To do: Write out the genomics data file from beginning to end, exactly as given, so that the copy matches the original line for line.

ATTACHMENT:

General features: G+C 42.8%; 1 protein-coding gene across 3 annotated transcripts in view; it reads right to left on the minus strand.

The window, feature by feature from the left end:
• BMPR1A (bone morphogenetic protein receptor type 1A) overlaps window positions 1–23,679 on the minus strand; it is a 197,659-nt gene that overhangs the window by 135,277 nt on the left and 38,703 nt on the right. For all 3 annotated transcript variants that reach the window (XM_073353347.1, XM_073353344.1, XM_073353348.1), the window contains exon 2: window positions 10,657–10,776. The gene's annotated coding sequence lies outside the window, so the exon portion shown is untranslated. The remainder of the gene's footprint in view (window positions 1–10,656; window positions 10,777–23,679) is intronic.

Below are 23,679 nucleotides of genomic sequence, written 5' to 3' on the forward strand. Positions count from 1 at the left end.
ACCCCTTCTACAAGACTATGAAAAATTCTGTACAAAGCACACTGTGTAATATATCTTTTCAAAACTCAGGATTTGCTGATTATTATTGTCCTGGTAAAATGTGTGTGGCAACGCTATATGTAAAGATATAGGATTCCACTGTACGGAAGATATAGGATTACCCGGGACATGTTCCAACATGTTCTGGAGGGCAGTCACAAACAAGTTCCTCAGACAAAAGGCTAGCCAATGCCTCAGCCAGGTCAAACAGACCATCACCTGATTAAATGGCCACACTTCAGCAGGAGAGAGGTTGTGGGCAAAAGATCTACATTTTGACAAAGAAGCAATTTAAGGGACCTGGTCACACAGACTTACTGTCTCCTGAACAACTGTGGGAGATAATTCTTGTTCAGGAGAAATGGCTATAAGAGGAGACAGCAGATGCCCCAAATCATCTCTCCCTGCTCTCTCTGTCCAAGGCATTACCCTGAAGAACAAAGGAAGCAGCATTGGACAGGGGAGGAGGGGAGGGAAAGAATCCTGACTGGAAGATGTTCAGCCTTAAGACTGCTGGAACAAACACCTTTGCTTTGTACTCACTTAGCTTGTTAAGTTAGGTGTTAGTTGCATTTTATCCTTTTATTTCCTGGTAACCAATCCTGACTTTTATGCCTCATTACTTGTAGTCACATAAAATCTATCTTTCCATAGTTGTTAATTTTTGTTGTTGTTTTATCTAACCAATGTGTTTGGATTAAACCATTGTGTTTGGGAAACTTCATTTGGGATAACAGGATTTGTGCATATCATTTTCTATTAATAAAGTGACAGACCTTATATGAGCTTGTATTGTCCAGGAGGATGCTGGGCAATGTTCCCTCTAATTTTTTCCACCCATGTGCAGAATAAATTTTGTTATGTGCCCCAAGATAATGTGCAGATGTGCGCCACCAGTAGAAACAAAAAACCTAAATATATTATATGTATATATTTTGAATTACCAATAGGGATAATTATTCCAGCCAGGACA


General features: G+C 42.8%; 1 protein-coding gene across 3 annotated transcripts in view; it reads right to left on the minus strand.

The window, feature by feature from the left end:
• BMPR1A (bone morphogenetic protein receptor type 1A) overlaps window positions 1–23,679 on the minus strand; it is a 197,659-nt gene that overhangs the window by 135,277 nt on the left and 38,703 nt on the right. For all 3 annotated transcript variants that reach the window (XM_073353347.1, XM_073353344.1, XM_073353348.1), the window contains exon 2: window positions 10,657–10,776. The gene's annotated coding sequence lies outside the window, so the exon portion shown is untranslated. The remainder of the gene's footprint in view (window positions 1–10,656; window positions 10,777–23,679) is intronic.

Below are 23,679 nucleotides of genomic sequence, written 5' to 3' on the forward strand. Positions count from 1 at the left end.
ACCCCTTCTACAAGACTATGAAAAATTCTGTACAAAGCACACTGTGTAATATATCTTTTCAAAACTCAGGATTTGCTGATTATTATTGTCCTGGTAAAATGTGTGTGGCAACGCTATATGTAAAGATATAGGATTCCACTGTACGGAAGATATAGGATTACCCGGGACATGTTCCAACATGTTCTGGAGGGCAGTCACAAACAAGTTCCTCAGACAAAAGGCTAGCCAATGCCTCAGCCAGGTCAAACAGACCATCACCTGATTAAATGGCCACACTTCAGCAGGAGAGAGGTTGTGGGCAAAAGATCTACATTTTGACAAAGAAGCAATTTAAGGGACCTGGTCACACAGACTTACTGTCTCCTGAACAACTGTGGGAGATAATTCTTGTTCAGGAGAAATGGCTATAAGAGGAGACAGCAGATGCCCCAAATCATCTCTCCCTGCTCTCTCTGTCCAAGGCATTACCCTGAAGAACAAAGGAAGCAGCATTGGACAGGGGAGGAGGGGAGGGAAAGAATCCTGACTGGAAGATGTTCAGCCTTAAGACTGCTGGAACAAACACCTTTGCTTTGTACTCACTTAGCTTGTTAAGTTAGGTGTTAGTTGCATTTTATCCTTTTATTTCCTGGTAACCAATCCTGACTTTTATGCCTCATTACTTGTAGTCACATAAAATCTATCTTTCCATAGTTGTTAATTTTTGTTGTTGTTTTATCTAACCAATGTGTTTGGATTAAACCATTGTGTTTGGGAAACTTCATTTGGGATAACAGGATTTGTGCATATCATTTTCTATTAATAAAGTGACAGACCTTATATGAGCTTGTATTGTCCAGGAGGATGCTGGGCAATGTTCCCTCTAATTTTTTCCACCCATGTGCAGAATAAATTTTGTTATGTGCCCCAAGATAATGTGCAGATGTGCGCCACCAGTAGAAACAAAAAACCTAAATATATTATATGTATATATTTTGAATTACCAATAGGGATAATTATTCCAGCCAGGACA